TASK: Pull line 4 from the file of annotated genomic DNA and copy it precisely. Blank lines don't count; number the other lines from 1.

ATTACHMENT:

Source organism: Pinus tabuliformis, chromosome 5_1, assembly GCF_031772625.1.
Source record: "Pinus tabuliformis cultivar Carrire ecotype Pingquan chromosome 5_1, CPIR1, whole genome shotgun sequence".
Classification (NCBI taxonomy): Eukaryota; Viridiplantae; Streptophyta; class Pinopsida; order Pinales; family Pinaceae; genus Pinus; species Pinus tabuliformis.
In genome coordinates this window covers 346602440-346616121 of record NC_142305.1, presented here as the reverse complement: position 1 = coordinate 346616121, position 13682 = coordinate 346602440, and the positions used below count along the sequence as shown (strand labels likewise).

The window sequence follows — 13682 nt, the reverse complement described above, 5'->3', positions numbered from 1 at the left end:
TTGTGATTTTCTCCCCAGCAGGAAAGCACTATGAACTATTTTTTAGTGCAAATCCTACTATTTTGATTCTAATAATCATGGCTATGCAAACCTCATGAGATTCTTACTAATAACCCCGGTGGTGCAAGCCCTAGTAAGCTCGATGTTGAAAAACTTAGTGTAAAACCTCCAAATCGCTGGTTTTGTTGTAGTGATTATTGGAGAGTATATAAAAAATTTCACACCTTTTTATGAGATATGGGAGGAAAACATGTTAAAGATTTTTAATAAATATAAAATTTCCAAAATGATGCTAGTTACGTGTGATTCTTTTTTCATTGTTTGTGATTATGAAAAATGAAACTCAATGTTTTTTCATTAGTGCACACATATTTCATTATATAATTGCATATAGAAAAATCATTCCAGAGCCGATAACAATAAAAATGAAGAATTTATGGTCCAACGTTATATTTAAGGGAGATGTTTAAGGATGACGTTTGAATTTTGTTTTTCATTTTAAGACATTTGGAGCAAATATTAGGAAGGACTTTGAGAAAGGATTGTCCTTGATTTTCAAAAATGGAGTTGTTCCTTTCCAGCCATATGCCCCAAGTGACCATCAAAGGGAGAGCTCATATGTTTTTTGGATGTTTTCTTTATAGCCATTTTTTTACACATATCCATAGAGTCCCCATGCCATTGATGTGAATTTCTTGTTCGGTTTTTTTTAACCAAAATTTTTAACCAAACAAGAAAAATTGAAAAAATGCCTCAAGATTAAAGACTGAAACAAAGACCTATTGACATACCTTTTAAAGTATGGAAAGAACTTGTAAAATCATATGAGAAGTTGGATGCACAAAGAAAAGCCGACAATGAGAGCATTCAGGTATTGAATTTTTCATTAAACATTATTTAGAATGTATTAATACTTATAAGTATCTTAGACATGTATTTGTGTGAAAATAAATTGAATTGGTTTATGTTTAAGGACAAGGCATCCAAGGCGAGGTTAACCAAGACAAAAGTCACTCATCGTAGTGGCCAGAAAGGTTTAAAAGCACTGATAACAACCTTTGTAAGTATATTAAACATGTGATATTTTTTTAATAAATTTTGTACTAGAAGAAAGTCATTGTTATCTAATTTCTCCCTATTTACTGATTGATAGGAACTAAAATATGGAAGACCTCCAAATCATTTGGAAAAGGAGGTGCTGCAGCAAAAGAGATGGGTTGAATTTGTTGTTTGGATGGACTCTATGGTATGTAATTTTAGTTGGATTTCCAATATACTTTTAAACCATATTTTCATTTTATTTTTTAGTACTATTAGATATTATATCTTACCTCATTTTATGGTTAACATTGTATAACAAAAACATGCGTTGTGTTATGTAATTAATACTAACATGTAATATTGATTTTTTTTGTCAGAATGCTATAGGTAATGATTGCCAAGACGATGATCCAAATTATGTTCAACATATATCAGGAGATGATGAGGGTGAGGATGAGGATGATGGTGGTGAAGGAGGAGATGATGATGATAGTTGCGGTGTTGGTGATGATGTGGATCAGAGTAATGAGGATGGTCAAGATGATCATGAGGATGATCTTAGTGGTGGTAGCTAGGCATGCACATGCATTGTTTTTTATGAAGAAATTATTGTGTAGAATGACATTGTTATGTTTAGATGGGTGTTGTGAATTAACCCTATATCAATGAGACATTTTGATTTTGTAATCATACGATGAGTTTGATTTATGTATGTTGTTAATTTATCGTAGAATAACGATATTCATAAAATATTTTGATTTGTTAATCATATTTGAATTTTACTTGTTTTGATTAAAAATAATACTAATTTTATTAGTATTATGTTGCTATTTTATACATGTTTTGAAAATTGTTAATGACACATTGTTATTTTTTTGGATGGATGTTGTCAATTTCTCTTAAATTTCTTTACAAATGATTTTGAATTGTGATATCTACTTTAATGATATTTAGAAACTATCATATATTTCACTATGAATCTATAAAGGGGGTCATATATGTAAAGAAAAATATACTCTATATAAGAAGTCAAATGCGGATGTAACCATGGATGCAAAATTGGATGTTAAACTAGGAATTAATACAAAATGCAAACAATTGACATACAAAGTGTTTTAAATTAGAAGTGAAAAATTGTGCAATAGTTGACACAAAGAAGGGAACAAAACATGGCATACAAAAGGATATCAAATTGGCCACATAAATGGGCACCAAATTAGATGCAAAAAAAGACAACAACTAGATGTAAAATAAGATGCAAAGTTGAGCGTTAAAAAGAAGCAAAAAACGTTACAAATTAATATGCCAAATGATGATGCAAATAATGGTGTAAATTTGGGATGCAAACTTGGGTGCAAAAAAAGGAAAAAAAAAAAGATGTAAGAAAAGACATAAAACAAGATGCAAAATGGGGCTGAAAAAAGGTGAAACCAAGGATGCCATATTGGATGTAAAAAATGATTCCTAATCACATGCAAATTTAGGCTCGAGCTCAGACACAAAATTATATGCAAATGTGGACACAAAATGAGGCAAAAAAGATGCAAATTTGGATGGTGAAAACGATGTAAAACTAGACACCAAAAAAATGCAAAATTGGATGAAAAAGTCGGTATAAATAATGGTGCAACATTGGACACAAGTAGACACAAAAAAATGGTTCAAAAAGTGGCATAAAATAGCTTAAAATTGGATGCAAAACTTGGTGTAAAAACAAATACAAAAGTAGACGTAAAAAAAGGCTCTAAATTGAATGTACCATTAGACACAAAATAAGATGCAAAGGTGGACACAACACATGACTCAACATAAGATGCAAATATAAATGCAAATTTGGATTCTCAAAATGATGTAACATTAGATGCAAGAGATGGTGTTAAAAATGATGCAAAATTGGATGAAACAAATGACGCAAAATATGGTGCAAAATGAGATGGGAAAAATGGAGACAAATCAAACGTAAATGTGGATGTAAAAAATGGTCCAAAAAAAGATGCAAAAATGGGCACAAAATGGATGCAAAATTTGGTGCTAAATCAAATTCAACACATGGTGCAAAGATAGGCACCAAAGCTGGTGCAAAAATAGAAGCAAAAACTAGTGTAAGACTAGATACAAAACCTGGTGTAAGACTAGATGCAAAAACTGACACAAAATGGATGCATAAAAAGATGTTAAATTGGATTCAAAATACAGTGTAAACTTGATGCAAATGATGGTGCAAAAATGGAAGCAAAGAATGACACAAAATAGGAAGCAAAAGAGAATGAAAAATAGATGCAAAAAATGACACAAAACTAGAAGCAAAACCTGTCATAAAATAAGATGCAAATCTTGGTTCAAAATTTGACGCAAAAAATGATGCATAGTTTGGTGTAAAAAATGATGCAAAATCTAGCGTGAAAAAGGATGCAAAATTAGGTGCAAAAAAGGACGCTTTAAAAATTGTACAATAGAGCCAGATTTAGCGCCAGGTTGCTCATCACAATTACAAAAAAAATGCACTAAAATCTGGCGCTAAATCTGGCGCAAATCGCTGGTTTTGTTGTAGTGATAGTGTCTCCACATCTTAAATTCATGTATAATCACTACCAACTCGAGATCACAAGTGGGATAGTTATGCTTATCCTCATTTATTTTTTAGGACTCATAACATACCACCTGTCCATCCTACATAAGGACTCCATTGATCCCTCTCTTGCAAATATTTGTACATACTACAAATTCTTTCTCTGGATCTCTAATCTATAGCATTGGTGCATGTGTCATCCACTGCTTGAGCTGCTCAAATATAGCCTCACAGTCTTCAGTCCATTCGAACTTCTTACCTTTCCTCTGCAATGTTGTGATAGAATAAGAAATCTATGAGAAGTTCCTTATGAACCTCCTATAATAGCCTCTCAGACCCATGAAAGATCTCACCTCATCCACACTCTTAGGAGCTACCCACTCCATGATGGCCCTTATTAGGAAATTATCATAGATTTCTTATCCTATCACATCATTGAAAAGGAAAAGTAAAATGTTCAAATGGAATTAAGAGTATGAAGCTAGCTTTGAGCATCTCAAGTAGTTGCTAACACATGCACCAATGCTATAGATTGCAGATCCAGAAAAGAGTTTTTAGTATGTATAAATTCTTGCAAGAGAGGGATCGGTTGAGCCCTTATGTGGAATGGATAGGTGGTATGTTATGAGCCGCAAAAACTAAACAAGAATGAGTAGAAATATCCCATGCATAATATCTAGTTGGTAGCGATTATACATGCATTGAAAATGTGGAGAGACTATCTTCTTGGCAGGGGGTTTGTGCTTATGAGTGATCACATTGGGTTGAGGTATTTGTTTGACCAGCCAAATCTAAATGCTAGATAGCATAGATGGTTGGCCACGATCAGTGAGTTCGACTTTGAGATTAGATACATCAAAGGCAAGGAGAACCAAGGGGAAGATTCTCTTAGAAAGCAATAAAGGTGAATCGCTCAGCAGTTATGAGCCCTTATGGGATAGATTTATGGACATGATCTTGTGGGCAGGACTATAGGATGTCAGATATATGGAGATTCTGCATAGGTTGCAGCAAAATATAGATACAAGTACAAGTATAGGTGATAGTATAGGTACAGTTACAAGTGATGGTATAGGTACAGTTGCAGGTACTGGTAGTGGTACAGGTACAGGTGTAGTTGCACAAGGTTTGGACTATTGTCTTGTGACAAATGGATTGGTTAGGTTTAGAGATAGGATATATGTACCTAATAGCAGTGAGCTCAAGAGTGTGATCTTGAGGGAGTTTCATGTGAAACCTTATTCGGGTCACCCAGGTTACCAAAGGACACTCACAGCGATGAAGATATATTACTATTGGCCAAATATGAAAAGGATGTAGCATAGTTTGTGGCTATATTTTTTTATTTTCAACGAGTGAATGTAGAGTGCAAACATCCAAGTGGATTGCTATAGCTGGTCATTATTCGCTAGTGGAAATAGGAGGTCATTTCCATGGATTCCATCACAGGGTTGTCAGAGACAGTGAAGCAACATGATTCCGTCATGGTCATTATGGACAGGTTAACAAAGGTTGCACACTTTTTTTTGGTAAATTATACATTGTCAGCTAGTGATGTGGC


In genome coordinates this window covers 346602440-346616121 of record NC_142305.1, presented here as the reverse complement: position 1 = coordinate 346616121, position 13682 = coordinate 346602440, and the positions used below count along the sequence as shown (strand labels likewise).